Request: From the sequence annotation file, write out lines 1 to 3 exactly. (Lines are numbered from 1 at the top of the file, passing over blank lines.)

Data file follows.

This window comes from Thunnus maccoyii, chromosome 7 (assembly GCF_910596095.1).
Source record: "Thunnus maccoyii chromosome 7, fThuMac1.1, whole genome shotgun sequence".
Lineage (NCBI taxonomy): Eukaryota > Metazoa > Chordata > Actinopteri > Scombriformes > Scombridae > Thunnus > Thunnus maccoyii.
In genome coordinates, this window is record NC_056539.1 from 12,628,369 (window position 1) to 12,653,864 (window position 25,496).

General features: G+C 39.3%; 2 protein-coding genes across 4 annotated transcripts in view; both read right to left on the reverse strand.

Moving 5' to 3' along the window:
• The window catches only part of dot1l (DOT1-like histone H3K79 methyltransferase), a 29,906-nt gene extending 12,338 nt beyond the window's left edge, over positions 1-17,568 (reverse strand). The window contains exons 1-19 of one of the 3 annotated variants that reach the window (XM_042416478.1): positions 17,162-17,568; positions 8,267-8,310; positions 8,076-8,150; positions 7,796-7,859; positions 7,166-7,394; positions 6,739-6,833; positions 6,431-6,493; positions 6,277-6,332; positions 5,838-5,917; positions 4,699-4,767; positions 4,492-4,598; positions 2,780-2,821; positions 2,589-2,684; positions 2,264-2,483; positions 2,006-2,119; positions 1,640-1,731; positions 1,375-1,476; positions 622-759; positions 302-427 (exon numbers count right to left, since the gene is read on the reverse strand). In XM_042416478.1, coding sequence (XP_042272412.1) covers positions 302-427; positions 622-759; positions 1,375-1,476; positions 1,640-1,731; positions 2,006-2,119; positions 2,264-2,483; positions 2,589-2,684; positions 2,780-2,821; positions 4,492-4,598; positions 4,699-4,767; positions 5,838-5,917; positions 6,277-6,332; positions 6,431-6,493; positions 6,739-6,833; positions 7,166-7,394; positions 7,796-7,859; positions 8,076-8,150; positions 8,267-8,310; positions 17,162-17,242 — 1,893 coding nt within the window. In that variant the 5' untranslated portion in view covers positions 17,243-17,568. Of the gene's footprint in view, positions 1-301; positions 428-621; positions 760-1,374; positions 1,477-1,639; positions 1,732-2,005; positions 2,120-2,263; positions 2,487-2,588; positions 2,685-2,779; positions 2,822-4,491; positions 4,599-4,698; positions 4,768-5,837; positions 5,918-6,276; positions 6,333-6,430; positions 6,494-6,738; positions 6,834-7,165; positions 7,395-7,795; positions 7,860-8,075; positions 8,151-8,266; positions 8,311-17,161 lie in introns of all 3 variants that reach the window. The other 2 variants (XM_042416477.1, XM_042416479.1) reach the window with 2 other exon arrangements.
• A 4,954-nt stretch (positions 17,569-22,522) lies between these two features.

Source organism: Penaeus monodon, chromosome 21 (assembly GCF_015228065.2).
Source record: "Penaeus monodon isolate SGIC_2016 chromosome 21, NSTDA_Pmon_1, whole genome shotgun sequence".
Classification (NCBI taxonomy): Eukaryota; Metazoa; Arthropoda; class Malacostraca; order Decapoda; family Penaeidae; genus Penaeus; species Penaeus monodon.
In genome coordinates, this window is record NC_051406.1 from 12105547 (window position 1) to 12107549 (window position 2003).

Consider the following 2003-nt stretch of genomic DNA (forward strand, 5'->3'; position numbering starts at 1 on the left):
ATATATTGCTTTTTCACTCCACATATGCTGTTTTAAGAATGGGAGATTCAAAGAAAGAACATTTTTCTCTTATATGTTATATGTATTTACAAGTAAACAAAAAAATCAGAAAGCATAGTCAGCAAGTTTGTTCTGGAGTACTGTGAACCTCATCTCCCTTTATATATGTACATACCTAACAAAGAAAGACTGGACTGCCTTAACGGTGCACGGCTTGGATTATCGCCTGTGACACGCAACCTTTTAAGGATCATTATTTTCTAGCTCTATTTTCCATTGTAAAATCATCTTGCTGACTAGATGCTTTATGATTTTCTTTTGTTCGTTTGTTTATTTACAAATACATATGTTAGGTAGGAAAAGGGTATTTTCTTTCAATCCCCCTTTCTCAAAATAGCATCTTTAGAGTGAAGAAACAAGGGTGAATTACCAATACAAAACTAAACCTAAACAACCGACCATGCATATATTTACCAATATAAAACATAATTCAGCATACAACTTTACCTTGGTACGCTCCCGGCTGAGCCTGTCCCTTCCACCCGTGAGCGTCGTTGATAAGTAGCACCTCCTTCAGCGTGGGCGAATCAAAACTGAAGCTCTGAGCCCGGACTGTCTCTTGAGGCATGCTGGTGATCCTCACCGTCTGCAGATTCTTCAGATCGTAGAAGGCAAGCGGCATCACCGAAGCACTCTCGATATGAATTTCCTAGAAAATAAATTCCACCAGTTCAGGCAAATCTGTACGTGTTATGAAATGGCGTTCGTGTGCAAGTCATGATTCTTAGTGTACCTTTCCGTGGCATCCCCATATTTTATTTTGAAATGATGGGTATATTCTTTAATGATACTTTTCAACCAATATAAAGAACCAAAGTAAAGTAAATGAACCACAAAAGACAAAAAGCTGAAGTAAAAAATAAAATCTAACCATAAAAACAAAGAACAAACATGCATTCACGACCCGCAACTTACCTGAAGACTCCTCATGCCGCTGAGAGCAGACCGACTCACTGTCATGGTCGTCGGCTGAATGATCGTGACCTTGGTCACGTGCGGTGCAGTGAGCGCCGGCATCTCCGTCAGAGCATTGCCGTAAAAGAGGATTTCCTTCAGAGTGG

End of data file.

This window comes from Thunnus maccoyii, chromosome 7 (assembly GCF_910596095.1).
Source record: "Thunnus maccoyii chromosome 7, fThuMac1.1, whole genome shotgun sequence".
Lineage (NCBI taxonomy): Eukaryota > Metazoa > Chordata > Actinopteri > Scombriformes > Scombridae > Thunnus > Thunnus maccoyii.